One of the “hottest” topics these days is based on reports (from  Stanford, MIT, Princeton, Michigan, Penn) that over 100 000 students sign up for classes taught about Artificial Intelligence, Machine Learning, etc.. This is advertised as follows (from
Education for Everyone.

We offer courses from the top universities, for free.

Learn from world-class professors, watch high quality lectures,

achieve mastery via interactive exercises,

and collaborate with a global community of students.

Our Research

The L3D/CU community has been discussing these ideas for a long time and we have done our own research and/or observed efforts at other places including:
  • Tammy Sumner’s & Clayton Lewis’ experiences with the Open University (this was discussed in a number of L3D meetings in the late 1990s)
  • Walter and Eileen Kintsch’s efforts with summary street (using an LSA-based environment to grad and assess student’s homework automatically)
  • Mike Eisenberg’s analysis of iTunesU and his interactions with President Benson
  • Jim Martin’s analysis of the Stanford’s approaches (based on his interactions with Dan Jurafsky and Peter Norvig)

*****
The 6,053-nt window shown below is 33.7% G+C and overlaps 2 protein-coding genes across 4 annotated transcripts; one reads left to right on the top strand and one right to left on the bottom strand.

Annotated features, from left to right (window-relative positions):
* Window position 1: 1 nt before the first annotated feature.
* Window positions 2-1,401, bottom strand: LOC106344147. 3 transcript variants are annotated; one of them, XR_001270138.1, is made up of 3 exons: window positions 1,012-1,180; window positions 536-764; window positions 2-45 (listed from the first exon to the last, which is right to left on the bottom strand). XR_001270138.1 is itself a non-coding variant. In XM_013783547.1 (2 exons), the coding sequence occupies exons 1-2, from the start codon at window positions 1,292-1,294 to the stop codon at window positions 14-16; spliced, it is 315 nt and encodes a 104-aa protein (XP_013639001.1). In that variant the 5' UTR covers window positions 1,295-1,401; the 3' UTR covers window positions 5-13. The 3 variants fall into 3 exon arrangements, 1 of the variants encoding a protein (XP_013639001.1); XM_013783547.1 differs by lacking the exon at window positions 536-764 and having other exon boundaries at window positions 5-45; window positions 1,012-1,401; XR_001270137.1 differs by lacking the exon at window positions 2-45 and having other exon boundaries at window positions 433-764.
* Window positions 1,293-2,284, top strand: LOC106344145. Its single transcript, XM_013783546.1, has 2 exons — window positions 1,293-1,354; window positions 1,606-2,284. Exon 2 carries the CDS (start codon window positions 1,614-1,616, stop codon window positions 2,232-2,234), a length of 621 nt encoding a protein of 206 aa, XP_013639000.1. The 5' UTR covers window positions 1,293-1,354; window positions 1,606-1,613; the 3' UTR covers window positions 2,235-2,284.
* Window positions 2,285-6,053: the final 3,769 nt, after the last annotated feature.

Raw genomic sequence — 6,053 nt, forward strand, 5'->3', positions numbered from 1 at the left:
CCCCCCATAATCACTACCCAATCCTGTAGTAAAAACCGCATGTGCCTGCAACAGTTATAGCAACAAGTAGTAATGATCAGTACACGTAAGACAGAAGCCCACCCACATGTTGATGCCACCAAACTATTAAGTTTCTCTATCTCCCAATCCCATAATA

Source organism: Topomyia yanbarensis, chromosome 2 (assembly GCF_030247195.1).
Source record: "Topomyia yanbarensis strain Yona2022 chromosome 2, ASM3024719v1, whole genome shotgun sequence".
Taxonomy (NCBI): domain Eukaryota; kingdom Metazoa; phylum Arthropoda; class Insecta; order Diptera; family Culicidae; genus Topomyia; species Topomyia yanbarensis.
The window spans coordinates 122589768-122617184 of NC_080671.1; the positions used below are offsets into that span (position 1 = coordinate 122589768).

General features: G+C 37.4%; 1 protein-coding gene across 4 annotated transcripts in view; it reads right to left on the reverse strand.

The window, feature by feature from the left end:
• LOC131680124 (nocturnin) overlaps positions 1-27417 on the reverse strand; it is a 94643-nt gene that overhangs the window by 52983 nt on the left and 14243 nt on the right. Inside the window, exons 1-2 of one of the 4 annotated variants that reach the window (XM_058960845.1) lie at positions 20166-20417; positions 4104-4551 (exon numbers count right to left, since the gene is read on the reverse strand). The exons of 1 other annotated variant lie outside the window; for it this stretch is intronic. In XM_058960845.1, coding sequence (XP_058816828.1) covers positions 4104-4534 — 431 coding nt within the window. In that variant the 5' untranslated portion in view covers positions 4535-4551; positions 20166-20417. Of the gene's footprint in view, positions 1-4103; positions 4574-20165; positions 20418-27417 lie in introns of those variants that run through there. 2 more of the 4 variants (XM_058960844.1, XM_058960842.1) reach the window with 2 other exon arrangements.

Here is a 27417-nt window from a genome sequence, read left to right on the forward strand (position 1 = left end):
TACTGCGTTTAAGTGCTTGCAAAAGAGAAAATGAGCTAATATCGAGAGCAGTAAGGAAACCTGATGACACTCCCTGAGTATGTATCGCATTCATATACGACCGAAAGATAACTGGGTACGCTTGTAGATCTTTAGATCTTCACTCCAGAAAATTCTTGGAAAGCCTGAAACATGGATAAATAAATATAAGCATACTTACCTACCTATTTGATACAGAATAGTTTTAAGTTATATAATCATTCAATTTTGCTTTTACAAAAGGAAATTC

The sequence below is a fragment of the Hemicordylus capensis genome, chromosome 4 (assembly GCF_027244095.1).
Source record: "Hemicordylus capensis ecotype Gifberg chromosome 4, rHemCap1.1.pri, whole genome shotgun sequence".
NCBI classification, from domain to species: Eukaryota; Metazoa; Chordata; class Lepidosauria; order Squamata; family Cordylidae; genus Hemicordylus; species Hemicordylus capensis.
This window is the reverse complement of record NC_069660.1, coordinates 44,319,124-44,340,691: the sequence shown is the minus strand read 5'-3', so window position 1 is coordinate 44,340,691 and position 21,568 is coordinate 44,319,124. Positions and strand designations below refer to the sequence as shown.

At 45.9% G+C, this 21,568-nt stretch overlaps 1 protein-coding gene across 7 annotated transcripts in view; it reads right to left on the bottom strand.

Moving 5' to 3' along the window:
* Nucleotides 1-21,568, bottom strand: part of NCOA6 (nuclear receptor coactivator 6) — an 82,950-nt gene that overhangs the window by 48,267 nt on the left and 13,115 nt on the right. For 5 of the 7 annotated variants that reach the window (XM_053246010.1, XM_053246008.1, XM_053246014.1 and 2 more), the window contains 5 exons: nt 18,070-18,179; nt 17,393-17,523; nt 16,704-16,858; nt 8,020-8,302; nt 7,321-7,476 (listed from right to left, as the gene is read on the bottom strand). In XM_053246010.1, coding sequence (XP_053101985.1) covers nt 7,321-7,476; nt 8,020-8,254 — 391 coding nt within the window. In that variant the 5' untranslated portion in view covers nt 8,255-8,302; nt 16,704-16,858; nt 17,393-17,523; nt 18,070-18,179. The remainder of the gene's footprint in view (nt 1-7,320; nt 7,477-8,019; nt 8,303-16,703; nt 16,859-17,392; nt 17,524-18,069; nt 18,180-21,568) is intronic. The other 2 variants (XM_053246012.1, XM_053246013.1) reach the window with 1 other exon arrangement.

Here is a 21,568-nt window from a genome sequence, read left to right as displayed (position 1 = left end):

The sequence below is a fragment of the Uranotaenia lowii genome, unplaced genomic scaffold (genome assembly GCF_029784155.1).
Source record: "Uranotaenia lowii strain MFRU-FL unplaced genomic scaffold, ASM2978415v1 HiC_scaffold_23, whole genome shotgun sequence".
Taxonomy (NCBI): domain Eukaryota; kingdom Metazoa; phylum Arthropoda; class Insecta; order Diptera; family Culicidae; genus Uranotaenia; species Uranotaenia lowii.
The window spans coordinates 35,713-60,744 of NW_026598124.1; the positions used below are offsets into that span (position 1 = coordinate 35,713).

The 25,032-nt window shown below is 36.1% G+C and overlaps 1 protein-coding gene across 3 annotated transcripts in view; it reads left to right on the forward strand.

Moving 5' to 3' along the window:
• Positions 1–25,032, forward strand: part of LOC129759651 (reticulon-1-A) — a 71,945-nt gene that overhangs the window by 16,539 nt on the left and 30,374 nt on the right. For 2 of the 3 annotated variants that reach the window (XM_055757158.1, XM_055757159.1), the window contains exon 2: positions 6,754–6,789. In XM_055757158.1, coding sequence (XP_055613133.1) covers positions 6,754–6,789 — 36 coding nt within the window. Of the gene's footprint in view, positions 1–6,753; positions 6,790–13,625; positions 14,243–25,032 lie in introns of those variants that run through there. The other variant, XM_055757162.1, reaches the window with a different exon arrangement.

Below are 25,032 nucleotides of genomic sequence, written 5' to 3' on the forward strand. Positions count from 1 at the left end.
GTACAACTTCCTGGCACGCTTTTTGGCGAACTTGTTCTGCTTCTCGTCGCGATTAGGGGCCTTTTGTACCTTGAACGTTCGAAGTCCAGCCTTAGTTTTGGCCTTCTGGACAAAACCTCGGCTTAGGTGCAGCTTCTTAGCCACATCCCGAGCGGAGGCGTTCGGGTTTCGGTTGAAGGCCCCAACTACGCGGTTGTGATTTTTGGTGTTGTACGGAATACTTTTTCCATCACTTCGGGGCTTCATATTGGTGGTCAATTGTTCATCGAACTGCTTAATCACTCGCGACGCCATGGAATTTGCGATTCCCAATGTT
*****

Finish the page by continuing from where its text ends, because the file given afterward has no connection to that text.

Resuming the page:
• Alex Repenning’s initiative about  “scalable game design”
  • Gerhard Fischer’s explorations of concepts such as: core competencies of residential, research based universities; “gift-wrapping” approaches; courses-as-seeds
  • CU students’ experience reports who have taken some of the Stanford’s classes and can give a first-hand account of their experiences
    • are these developments a fad or will they revolutionize learning and universities as learning institutions?
    • how interactive are these sites / lectures?
    • for which type of learning are these approaches a good fit?
    • why are some of them successful and what does success mean?
    • why should we pay attention to these developments?
    • what can we learn from these efforts for our own activities?
  •  — Stanford’s alternative to Udacity
  •  — Udacity: the company formed by Stanford people (Thrun)
  • — advertised as: EdX is a joint partnership between MIT and Harvard to offer online learning to millions of people around the world.
  •  — advertised as: “Watch. Practice. Learn almost anything for free; over 3,100 videos
  •  — learn anything, anywhere, any time

Objective of the meeting:

·       the meeting will serve primarily as a catalyst for further conversations rather than as a road map for the future
·       there will be brief introductory remarks by  the researchers mentioned above
·       all participants will engage together in a discussion of topics including:

Some interesting websites to look at before the meeting:


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